NetLogo User Community Models
## WHAT IS IT?
In epidemiology, spatial and temporal variables are used to compute vaccination efficacy and effectiveness. The chosen resolution and scale of a spatial or spatio-temporal analysis will affect the results. When calculating vaccination efficacy, for example, a simple environment that offers various ideal outcomes is often modeled using coarse scale data aggregated on an annual basis. In contrast to the inadequacy of this aggregated method, this research uses agent based modeling of fine-scale neighborhood data centered around the interactions of infants in daycare and their families to demonstrate an accurate reflection of vaccination capabilities. Despite being able to prevent major symptoms, recent studies suggest that acellular Pertussis does not prevent the colonization and transmission of Bordetella Pertussis bacteria. After vaccination, a treated individual becomes a potential asymptomatic carrier of the Pertussis bacteria, rather than an immune individual. Agent based modeling enables the measurable depiction of asymptomatic carriers that are otherwise unaccounted for when calculating vaccination efficacy and effectiveness. Using empirical data from a Florida Pertussis outbreak case study, the results of this model demonstrate that asymptomatic carriers bias the calculated vaccination efficacy and reveal a need for reconsidering current methods that are widely used for calculating vaccination efficacy and effectiveness.
## HOW IT WORKS
The model is running by default on a 100x100 patch square. Each patch is measured at 5 pixels.
The **bacteria?** variable is a simplified represenation of the genus, Bordtella, this variable can be used in any agent. The model only represents the species, Bordtella pertussis, which is the most likely species within the genus Bordtella to produce severe reactions within children. One species that was not represented, Bordtella parapertussis, can produce a milder reaction in humans. Bordtella bronchiseptica, Bordtella avium, Bordtella trematum, and Bordtella holmesii rarely found in human infections<sup>1</sup> and are also not factored in this model. Turtles infected with symptomatic Bordtella pertussis progress through four phases until recovery.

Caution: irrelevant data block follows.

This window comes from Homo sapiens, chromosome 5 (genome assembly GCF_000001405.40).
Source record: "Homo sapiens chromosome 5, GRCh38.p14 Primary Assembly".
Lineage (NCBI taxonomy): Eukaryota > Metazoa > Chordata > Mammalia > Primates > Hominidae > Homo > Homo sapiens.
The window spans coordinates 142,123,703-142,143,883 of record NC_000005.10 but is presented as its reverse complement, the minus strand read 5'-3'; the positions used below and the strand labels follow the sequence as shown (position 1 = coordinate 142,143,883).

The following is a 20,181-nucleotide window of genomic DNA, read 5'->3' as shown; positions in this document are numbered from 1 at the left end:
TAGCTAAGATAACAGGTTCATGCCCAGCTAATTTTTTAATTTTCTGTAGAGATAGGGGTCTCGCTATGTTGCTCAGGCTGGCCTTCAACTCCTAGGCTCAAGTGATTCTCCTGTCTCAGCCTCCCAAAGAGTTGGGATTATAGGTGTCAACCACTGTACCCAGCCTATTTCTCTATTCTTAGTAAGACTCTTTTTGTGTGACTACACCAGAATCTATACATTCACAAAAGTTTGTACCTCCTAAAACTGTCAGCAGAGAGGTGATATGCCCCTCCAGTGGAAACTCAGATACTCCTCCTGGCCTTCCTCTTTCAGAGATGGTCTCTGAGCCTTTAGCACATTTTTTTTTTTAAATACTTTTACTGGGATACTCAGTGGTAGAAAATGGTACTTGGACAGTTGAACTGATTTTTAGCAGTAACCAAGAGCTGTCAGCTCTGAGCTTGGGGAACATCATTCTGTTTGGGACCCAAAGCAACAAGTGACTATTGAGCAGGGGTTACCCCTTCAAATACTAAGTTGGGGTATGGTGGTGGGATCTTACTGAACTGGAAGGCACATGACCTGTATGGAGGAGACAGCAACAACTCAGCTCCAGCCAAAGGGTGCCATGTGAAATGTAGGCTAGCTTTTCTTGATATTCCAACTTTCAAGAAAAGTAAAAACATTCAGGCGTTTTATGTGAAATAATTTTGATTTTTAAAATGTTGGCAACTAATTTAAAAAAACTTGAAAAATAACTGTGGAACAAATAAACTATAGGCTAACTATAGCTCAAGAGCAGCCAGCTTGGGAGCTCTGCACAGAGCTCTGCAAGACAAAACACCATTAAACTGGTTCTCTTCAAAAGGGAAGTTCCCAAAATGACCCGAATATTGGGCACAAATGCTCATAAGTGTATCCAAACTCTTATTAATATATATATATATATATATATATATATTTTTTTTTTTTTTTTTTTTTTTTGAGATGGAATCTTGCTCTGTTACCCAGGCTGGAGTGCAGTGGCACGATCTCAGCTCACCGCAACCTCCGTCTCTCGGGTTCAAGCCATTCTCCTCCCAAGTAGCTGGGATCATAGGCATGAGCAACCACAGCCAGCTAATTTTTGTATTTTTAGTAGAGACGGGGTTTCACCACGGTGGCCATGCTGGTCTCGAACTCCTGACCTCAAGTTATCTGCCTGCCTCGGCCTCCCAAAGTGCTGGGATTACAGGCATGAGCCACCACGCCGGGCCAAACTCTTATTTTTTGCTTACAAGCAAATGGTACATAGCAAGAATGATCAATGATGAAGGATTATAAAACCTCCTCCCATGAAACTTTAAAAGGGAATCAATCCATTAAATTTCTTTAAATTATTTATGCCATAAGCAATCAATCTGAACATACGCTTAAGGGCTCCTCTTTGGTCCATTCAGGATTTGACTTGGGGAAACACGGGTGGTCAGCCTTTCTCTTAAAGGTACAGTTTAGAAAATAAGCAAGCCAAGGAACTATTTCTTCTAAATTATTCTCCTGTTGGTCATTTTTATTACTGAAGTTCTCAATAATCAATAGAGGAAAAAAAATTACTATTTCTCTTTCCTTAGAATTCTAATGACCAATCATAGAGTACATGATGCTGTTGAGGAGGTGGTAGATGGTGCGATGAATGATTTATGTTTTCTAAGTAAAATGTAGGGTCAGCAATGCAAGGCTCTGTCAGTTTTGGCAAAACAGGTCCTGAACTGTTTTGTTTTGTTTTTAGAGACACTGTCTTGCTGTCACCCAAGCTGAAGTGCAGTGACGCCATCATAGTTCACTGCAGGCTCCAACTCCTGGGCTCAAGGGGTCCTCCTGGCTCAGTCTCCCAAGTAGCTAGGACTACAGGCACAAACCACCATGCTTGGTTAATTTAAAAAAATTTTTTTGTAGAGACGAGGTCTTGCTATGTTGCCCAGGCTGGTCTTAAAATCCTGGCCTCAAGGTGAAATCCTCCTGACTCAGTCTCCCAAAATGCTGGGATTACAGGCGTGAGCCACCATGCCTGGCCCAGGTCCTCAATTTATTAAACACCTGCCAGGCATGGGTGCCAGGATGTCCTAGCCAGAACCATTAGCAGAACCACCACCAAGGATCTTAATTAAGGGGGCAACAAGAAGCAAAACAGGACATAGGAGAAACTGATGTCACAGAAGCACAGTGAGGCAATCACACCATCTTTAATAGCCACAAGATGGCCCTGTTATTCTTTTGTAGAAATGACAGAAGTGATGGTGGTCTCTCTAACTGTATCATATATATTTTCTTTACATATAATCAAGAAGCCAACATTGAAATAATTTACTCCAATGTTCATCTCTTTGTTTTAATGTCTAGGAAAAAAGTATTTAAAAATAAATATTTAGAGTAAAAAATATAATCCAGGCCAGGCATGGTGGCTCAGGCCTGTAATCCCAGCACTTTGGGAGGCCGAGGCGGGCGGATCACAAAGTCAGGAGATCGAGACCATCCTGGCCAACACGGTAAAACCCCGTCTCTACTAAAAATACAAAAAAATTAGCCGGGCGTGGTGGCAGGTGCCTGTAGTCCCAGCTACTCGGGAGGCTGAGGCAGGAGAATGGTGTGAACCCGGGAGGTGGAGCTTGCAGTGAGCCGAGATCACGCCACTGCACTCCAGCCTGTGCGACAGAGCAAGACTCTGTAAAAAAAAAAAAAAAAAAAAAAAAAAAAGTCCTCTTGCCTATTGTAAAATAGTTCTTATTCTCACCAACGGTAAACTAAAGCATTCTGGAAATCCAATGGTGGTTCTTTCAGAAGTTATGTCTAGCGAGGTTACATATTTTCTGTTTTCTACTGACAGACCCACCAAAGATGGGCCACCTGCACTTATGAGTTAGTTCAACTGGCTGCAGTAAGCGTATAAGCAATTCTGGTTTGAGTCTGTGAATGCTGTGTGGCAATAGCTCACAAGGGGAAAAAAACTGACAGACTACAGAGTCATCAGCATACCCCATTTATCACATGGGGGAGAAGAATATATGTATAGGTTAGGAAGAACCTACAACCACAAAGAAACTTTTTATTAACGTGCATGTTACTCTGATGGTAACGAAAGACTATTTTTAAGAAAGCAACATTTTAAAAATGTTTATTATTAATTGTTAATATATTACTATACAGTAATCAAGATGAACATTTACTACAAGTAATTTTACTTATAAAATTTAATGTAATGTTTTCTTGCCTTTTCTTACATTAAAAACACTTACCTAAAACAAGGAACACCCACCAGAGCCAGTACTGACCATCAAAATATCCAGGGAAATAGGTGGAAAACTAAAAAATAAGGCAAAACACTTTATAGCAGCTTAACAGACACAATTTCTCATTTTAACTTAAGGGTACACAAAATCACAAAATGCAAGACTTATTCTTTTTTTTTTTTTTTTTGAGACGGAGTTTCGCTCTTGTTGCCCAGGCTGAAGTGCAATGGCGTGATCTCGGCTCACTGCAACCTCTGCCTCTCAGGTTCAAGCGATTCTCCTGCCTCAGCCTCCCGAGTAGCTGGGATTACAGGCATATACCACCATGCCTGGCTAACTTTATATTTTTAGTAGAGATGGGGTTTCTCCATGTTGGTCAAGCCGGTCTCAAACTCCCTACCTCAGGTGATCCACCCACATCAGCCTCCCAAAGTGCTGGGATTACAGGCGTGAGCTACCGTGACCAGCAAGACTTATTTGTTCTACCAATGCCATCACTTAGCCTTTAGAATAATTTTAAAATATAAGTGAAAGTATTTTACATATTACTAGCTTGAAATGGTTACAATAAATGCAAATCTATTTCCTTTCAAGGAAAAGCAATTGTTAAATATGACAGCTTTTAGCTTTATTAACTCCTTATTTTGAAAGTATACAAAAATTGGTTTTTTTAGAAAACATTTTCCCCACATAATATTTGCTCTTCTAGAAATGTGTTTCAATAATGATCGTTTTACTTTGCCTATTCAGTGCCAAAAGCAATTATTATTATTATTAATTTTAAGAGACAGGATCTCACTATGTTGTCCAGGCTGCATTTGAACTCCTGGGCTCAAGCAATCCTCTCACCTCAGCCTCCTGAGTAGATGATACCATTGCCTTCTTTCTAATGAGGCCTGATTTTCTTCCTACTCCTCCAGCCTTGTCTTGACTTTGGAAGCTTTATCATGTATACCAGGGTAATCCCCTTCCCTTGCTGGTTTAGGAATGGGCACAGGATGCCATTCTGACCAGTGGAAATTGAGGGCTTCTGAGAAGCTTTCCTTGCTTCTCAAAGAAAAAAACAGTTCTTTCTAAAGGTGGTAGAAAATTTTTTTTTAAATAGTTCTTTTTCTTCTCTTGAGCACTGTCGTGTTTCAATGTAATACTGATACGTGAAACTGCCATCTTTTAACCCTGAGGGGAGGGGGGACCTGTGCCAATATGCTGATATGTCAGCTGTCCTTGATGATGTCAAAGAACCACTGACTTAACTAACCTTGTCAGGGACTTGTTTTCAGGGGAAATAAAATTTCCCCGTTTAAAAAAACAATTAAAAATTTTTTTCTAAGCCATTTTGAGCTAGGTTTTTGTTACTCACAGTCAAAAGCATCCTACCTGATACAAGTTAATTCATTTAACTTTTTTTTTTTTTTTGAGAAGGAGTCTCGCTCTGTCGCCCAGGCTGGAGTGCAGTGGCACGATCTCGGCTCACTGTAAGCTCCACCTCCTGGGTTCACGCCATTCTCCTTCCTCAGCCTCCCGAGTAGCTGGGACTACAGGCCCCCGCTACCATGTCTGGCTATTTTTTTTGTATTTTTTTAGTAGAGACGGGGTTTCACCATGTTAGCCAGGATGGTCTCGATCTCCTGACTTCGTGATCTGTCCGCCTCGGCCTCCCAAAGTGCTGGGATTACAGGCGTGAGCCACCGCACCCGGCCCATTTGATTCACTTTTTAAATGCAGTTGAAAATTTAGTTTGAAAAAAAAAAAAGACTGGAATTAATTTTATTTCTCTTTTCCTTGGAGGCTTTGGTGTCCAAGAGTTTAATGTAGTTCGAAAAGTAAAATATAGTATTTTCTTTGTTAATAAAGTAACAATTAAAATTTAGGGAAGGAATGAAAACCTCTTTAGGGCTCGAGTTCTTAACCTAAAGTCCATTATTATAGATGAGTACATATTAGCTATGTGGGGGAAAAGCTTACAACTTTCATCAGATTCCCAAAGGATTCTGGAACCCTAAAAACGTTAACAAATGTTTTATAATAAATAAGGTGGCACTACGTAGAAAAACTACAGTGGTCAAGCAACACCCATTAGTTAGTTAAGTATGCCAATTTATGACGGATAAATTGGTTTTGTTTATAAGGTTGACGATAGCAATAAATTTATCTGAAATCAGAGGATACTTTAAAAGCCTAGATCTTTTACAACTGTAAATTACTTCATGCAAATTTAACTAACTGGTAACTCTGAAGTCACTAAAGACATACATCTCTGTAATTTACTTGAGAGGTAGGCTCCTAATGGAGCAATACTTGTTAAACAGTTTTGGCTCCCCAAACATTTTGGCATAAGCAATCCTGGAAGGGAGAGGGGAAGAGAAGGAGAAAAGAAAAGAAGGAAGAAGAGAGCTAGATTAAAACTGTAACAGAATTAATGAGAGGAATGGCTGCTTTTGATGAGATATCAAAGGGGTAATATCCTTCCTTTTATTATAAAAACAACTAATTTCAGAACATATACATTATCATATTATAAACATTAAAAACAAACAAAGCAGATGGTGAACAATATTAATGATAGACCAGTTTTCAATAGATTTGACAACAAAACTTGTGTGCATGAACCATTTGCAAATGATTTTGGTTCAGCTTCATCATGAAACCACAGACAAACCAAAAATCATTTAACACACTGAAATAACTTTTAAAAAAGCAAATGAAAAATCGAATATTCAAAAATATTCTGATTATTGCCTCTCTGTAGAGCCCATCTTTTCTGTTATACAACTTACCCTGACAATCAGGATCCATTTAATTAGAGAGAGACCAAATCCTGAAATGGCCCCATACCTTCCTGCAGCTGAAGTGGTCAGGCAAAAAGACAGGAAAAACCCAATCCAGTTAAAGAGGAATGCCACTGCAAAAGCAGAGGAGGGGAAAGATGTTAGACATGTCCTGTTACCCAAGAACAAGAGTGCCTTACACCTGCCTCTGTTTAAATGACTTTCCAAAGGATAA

The four phases of pertussis represented in this model are incubation, catarrhal, paroxysmal, and convalescent. Incubation occurs for seven days, catarrhal occurs for fourteen days, paroxysmal occurs for forty-two days, and convalescent occurs for ten days. After progressing through all of the stages a turtle is considered recovered and it is recovered, marked by the color green.
The **asymptomatic-carriers?** variable can be turned on or off via the interface (see section "HOW TO USE IT"). If this variable is turned on then individuals who are vaccinated are still able to carry the vaccine without showing any major symptoms associated with pertussis. They progress through the stages of the disease and can pass the pertussis bacteria to immunized as well as non-vaccinated turtles during this time period.
Turtles who are infected progress through the phases of Pertussis disease as defined by the CDC. An incubation period is followed by the Catarrhal, Paroxysmal and Convalesence stage. A turtle who progresses through these stages is considered recovered.<sup>2</sup>